Love or hate his politics, there is no doubt George Soros is one of the brightest investment minds of the past few generations. Hence when you have Soros on one side saying we have only begun the 2nd stage of the financial crisis, and on the other hand you have Unicorns and Butterflies Bernanke telling us all is well (kumbaya!) [and coming off one of the worst economic forecasting records the past half decade you could put together], you can guess which side one might be better off listening to.
“The collapse of the financial system as we know it is real, and the crisis is far from over,” Mr. Soros said at a conference in Vienna. “Indeed, we have just entered Act II of the drama.”
NYTimes DealBook has a full transcript of the speech Soros gave at the Institute of International Finance in Vienna here. Remember, you can choose to accept the red pill or the blue pill; if you choose the blue pill Ben Bernanke has solved all your ills... if you choose the red, please read on for some excerpts.
- Soros, 79, said the current situation in the world economy is “eerily” reminiscent of the 1930s with governments under pressure to narrow their budget deficits at a time when the economic recovery is weak.
- “We find ourselves in a situation eerily reminiscent of the 1930s. Keynes has taught us budget deficits are essential for counter-cyclical policies, yet many governments have to reduce them under pressure from financial markets. This is liable to push the global economy into a double-dip.”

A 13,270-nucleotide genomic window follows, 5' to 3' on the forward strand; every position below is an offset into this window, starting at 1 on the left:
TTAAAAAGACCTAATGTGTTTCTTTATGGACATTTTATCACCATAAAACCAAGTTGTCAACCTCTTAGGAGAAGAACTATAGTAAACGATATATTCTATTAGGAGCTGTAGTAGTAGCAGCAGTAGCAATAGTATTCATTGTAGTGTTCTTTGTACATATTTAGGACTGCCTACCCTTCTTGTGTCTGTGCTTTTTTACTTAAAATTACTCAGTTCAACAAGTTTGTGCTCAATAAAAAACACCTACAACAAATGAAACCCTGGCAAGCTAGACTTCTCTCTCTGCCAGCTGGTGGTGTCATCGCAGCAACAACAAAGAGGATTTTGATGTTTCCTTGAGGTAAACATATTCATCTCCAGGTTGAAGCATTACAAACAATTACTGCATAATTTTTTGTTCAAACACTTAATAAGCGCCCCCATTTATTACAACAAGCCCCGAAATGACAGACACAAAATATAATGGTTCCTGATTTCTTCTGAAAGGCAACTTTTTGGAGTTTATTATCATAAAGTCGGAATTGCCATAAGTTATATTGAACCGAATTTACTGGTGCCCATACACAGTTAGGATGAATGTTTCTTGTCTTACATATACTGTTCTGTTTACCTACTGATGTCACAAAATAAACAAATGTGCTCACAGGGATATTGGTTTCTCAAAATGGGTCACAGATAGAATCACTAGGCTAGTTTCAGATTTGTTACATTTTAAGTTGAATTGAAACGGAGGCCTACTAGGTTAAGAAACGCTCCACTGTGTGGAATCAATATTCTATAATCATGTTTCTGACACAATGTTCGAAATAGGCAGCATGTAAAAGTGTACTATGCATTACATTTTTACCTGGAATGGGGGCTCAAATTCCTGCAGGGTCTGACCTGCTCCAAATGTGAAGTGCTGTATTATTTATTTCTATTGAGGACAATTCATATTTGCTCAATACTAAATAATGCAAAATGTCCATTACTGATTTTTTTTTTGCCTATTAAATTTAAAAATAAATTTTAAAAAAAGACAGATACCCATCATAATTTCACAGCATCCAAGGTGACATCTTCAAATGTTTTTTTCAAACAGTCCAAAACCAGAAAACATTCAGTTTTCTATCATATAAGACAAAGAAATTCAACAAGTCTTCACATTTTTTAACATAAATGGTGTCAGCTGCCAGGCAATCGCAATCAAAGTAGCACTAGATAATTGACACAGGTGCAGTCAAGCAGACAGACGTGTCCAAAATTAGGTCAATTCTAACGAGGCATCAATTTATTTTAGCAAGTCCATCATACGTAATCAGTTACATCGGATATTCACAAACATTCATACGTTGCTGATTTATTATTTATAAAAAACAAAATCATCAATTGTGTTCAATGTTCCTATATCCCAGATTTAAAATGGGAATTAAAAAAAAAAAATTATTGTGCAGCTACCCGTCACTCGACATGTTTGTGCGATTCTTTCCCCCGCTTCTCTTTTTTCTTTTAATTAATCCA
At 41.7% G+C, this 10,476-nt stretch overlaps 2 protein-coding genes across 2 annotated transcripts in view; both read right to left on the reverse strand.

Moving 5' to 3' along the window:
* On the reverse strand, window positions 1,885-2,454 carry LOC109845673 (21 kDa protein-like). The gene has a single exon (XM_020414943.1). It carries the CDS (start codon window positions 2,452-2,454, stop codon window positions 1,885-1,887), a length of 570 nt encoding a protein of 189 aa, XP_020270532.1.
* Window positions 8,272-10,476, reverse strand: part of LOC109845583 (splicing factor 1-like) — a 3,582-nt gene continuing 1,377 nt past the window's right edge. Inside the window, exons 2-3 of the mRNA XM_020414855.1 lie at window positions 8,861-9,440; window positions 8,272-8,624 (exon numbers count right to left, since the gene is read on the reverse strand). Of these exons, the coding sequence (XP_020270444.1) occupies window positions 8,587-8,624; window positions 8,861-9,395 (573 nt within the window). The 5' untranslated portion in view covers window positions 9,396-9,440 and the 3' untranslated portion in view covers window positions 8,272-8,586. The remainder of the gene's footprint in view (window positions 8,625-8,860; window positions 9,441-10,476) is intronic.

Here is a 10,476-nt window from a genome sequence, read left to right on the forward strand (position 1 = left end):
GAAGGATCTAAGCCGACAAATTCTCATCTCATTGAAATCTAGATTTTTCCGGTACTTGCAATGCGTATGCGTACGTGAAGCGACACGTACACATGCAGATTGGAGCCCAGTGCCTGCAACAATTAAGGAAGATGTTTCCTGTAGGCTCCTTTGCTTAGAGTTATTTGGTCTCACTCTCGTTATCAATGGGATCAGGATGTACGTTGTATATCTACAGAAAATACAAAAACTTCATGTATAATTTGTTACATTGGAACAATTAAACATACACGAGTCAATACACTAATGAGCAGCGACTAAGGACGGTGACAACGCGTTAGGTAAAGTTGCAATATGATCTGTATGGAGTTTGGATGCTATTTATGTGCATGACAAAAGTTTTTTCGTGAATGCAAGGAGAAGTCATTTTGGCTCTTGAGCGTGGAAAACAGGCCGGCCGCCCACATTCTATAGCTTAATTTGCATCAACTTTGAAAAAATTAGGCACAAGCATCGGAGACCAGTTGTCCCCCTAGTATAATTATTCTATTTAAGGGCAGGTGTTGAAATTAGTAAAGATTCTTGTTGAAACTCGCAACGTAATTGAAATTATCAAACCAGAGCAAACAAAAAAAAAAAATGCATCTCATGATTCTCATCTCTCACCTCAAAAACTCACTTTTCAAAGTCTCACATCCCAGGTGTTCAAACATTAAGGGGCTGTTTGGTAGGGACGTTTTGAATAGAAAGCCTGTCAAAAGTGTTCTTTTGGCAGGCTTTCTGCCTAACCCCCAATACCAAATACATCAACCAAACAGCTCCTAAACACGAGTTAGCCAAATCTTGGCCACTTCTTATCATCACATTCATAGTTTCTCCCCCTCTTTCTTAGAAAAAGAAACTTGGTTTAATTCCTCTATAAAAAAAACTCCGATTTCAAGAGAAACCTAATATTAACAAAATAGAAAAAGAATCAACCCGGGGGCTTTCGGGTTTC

- Europe’s debt-ridden nations have to raise almost 2 trillion euros ($2.4 trillion) within the next three years to refinance, according to Bank of America Corp.
- “When the financial markets started losing confidence in the credibility of sovereign debt, Greece and the euro have taken center stage, but the effects are liable to be felt worldwide,” Soros said.
Obviously the big fear here is what Nassim Taleb described yesterday; one day we wake up to a failed bond auction. I mean how *much* money is there in the world? China only has $2 Trillion in reserves and can't buy everyone's debt. And for all we know central banks are already doing bidding behind the primary dealers to make everything appear rosy. Without audits we know nothing.
He also shares our thoughts on the use of credit default swaps by those who have no interest in the underlying debt - which was just rehashed on the blog Wednesday in terms of BP. But bless their hearts our investment bank oligarchy and their top hedgie customers say all is well, they are self policing, and just trust them.
- Credit default swaps, which aim to protect bondholders against the risk of a default, are dangerous and a “license to kill,” Soros said. CDSs should only be allowed if there is an insurable interest, he said.
Please note the above words are coming from one of the largest hedge fund managers in the world.
- “Regulators ignored systemic risks. The positions of all market participants – hedge funds and sovereign wealth funds – need to be monitored.”